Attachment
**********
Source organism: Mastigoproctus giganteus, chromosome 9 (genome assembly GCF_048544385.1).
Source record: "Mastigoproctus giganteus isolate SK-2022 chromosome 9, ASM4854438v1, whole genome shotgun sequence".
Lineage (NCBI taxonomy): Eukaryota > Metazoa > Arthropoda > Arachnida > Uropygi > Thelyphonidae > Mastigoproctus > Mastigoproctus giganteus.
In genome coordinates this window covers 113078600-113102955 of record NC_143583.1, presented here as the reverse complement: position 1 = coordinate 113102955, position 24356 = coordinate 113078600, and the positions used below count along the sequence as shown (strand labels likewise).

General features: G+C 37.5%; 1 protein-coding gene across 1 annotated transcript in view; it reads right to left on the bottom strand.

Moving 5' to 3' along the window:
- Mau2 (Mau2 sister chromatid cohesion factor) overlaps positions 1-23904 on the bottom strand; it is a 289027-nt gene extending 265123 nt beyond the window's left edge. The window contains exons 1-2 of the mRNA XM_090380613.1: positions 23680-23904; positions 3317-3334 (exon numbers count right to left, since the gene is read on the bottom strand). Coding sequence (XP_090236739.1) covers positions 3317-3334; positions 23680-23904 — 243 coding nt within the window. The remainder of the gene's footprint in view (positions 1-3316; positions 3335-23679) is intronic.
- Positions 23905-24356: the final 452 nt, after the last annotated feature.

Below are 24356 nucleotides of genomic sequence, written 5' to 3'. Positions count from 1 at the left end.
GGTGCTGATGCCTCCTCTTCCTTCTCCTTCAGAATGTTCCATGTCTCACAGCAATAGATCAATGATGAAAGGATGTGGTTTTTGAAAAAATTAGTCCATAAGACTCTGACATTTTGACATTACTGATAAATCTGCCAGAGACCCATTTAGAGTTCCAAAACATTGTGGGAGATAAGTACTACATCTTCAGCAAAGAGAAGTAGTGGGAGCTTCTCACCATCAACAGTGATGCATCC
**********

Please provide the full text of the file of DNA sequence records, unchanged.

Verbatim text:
Source organism: Mastigoproctus giganteus, chromosome 9 (genome assembly GCF_048544385.1).
Source record: "Mastigoproctus giganteus isolate SK-2022 chromosome 9, ASM4854438v1, whole genome shotgun sequence".
Lineage (NCBI taxonomy): Eukaryota > Metazoa > Arthropoda > Arachnida > Uropygi > Thelyphonidae > Mastigoproctus > Mastigoproctus giganteus.
In genome coordinates this window covers 113078600-113102955 of record NC_143583.1, presented here as the reverse complement: position 1 = coordinate 113102955, position 24356 = coordinate 113078600, and the positions used below count along the sequence as shown (strand labels likewise).

General features: G+C 37.5%; 1 protein-coding gene across 1 annotated transcript in view; it reads right to left on the bottom strand.

Moving 5' to 3' along the window:
- Mau2 (Mau2 sister chromatid cohesion factor) overlaps positions 1-23904 on the bottom strand; it is a 289027-nt gene extending 265123 nt beyond the window's left edge. The window contains exons 1-2 of the mRNA XM_090380613.1: positions 23680-23904; positions 3317-3334 (exon numbers count right to left, since the gene is read on the bottom strand). Coding sequence (XP_090236739.1) covers positions 3317-3334; positions 23680-23904 — 243 coding nt within the window. The remainder of the gene's footprint in view (positions 1-3316; positions 3335-23679) is intronic.
- Positions 23905-24356: the final 452 nt, after the last annotated feature.

Below are 24356 nucleotides of genomic sequence, written 5' to 3'. Positions count from 1 at the left end.
GGTGCTGATGCCTCCTCTTCCTTCTCCTTCAGAATGTTCCATGTCTCACAGCAATAGATCAATGATGAAAGGATGTGGTTTTTGAAAAAATTAGTCCATAAGACTCTGACATTTTGACATTACTGATAAATCTGCCAGAGACCCATTTAGAGTTCCAAAACATTGTGGGAGATAAGTACTACATCTTCAGCAAAGAGAAGTAGTGGGAGCTTCTCACCATCAACAGTGATGCATCC